19 July 2011

more mosquitos than you can shake a stick at

The title of this post just about sums up Morgano. I'm not sure I've ever killed so many mosquitos at a camp, and I'm actually applying mosquito repellant regularly this year. (I'm also using sunscreen semi-regularly on my nose and forehead. . . is this what growing up feels like???)

When we chose our classes at our first staff meeting in Morgano, Liam and I were the last to select, and we were left with a white/yellow group and a purple group--two extremes. The decision was finally made when I realized that my host sister was in the purple group, leaving me with the babies.

I forgot what short attention spans little children have. Really tiny little attention spans. And sometimes they just choose not to listen to you. And sometimes they grab your chest, or if you're a boy, they grab your boy parts, or they just pinch your bum. Yep. I'm talking to you, Marco.

We played water games and had Pirate and Harry Potter-themed days. Guess who has two thumbs and showed up to camp dressed as Bellatrix? That's right, this girl. I lost my patience with the kids and Avada Kedavra'ed roughly all of them by the end of the day. Don't hate me. (Or was I just method acting? Something to ponder. . .)

I made a desperate attempt to teach my students to sing Proud Mary, or at least sing backup while I danced around in front of them like Tina Turner, but it didn't work.

My weekend could not have been more low-key. I stayed in bed until one on Saturday (after waking up at 7:30 in a panic, thinking I'd missed my alarm), and then lounged by the pool for most of the afternoon. Host mom got her thinking cap on and came up with a little excursion that turned out to be way more interesting than I expected: we (host mom, host sis, and myself) drove an hour west-ish to Possagno, where a famous sculptor named Canova had built a massive temple and had left a museum of his works.

Because there was a special CanovaFest on, the museum was offering guided tours at 9 and 10 at night. We jumped on that, and got to see plaster casts of his art, and some of the final products. The guide was careful to explain the entire sculpting process, and I understood it, because I've had the same concepts and methods explained to me in English and Spanish. I had originally worried that my familiarity with art and sculpture would make the trip boring, but as it turned out, I was in my element. I felt like I was back in the Prado again, listening to another one of the Jefe's passionate lectures with JaNae by my side and a notebook full of backwards notes in my hands. I was shocked when I looked at an info card for a plaster cast of a seated man with a book in his hands and read 'Giorgio Washington.' I did a double take--yep, still George Washington in Italian. The tour guide talked to me specially about the piece after the official tour, and paralleled the story of George Washington turning down extra time in office to a Roman leader who had done something similar. He said some really nice things, too. Unfortunately, the actual statue had been destroyed in a fire in the capital building in Raleigh, so only the plaster model was left, but it was still one of those moments where I felt like I was just meant to be there.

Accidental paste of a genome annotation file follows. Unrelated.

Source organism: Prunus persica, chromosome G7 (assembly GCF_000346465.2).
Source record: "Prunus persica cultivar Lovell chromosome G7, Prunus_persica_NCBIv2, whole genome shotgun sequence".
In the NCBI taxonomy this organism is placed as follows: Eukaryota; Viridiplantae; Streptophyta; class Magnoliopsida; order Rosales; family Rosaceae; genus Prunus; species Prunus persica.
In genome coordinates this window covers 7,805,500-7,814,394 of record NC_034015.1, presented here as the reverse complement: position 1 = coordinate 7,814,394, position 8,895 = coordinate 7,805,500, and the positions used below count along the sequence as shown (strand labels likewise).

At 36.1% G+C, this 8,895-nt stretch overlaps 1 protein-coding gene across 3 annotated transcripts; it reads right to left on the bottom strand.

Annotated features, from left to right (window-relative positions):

Sunday was pretty chill. You can't call me lazy, though, because I was told that the train workers were on strike and I couldn't make it to Venice or Verona or anywhere cool.

Week Two of Morgano camp was good, overall. We all got along fantastically, and the only bumps in the road were the occasional gropings, courtesy of Marco, and the world's blandest food, courtesy of the camp's catering company. (Seriously, I had plain rice for lunch one day.) We had Band Hero parties, a birthday party for Tess (where she was hit in the face with a shoe) and gelato dates after school. Most annoying thing to happen to me: breaking my toe during a barefoot handball match with my students. Believe it or not, because I'm so injury-prone, that was probably the least painful injury I sustained in Morgano.

My final show was decent. Really, though, what can you expect from six- to eight-year-olds? Not a lot, I say. Beforehand, Giulio, Marco's doppelganger, spent a few minutes touching himself inappropriately, and things got a little bit out of hand. (Thanks, camp director, for laughing at the whole situation. In 40 years, that little boy will be a creepy middle-aged man on a bike harrassing some innocent English tutors walking down the street in Milan.) Post-show, Marco ran around with a sanitary napkin in his hand, waving it in the faces of anyone near him. We sat back and watched and enjoyed no longer being responsible for these children.

We spent Friday night at Sagra once more. While we had every intention of blowing our cash advances at the bar, we instead spent all the tokens donated to us by children on bumper cars. When midnight rolled around, we all shared an emotional goodbye, because I would be leaving for Trento the next morning, while Tess and Li were off to Asola, and our two coworkers would be setting off on their own adventures. It was a good, if bittersweet, way to end a very good camp.

Next up: the very clean city of Trento.

1 comment:

Anonymous said...

This made me laugh a lot. But not at the part where you used the killing curse on children. That's just mean.